Google Chrome Downloads An Audio Listener Secretly On Your Device That Can Listen In Your Room
According to a recent report published on the website Privacy Online News, Rick Falkvinge, founder of the first Pirate Party, asserted that Google is secretly downloading audio listeners onto every computer that runs Chrome. The software is able to send out audio data back to Google, which means that when your computer is running Chrome, Google can secretly listen into conversations in your bedroom. According to Falkvinge, Google is doing this without the permission of the user.
According to Falkvinge, the first evidence that Google might have downloaded an audio software to secretly listen into users’ private conversations came from a bug report pointing out that when one starts Chrome, “it downloads something,” followed by a status report that says “Microphone: Yes” and “Audio Capture Allowed: Yes.”
Falvinge affirms the proof that Google without permission is downloading a “black box” of code into Chrome users’ computers through its open-source Chromium. The code switches on the microphone to enable it to eavesdrop into your room.
The “black box” code is downloaded apparently to activate a feature that enables a search function when you say “Ok, Google,” explains Falvinge. However, the problem is that the code seems to have activated eavesdropping on conversations in your room.
Falkvinge reasons questionably that the voice command is examined by Google’s servers and not by your computer. In other words, it means that Google Chrome has arranged your system to constantly listen into your room and transmit audio data to Google servers without the permission or knowledge of the user.
Google has apparently quietly introduced a switch that allows you to opt out to solve the problem. But given the fact that the entire code was downloaded secretly without the knowledge of users, most users do not know they are storing a secret listening-module in their system and that their rooms have efficiently been wiretapped. Thus, they are unaware of the requirement to opt out to protect their privacy.
An official statement has been released by Google, which according to Falkvinge, made Google accept that they avoided the source code auditing process by downloading and installing wiretapping black-box codes to user’s computers. But Google attempts to excuse itself stating that it’s action were not actually enabling the code. In short, according to Falkvinge, Google wants you to trust them that they will never exploit your trust by enabling an eavesdropping black-box code they downloaded onto your computer without your permission and knowledge.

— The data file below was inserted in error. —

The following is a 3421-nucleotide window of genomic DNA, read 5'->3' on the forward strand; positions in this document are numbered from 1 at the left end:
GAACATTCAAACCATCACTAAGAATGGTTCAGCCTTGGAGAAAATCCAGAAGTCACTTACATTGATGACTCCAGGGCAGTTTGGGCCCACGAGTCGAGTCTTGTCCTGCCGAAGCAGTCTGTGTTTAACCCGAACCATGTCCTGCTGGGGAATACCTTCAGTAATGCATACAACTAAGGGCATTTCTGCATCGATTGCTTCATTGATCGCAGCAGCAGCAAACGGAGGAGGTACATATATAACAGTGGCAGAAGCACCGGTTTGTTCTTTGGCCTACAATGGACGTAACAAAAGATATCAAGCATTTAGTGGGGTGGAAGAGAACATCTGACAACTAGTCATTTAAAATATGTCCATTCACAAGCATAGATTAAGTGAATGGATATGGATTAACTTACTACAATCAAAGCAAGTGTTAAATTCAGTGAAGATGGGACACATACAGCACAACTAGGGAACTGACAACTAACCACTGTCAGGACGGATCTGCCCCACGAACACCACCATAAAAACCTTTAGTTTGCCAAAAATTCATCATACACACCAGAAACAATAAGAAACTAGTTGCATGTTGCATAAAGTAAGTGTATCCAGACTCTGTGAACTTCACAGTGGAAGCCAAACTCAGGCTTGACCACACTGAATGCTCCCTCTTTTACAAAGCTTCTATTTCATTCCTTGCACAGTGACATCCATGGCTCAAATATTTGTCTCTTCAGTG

Falvinge cites that Google’s action once again points out to the need for “hard” switches for all surveillance devices such as microphones and webcams, in addition to “soft” switches that need that you access the software to disable it. He suggests, for example, a physical switch that can be utilized to disable a microphone or a “hard shield” that can be used to block a webcam.
He also replied to efforts by some readers to make the revelation less important that Google Chrome secretly installs an audio listener to users’ systems. Some argued in the comments section of the article that the software only listens when you say “Ok, Google,” but Falkvinge cites that the assumption does not answer to the question of how it listens for you to say “Ok, Google” before its begins to record audio data in your room.
Listening is not similar to sending the audio data to Google servers because it is possible others argued as opposed to Falkvinge’s claim that the system does not send the data until after transmission mechanism has been enabled by the voice command. This is that the code is able to examine the voice command for locally enabling before the process of sending audio data begins.
By watching the outgoing network traffic, a reader said that he was able to establish that the audio listener does not send everything you say to Google before you enable it using the voice command.
However, Falkvinge avoided this argument by highlighting that users are not aware about other keywords, besides “Ok, Google,” that Google has set to start the audio transmission process.
Falkvinge’s argument is closely connected in the context of recent Snowden disclosures of NSA secretly watching over people’s privacy. In the context of the recent disclosures of NSA spying, any possible ability of a tech giant such as Google to spy on people’s privacy should not be taken lightly.
Falkvinge laid stress on the point that readers who cited Google does not transmit until the audio transmission is enabled by the signal “Ok, Google” looked to miss the important fact that without your permission, Google has downloaded to your computer a black-box code that is possible capable of sending audio data from your room to Google servers. Another reader pointed out the danger for users.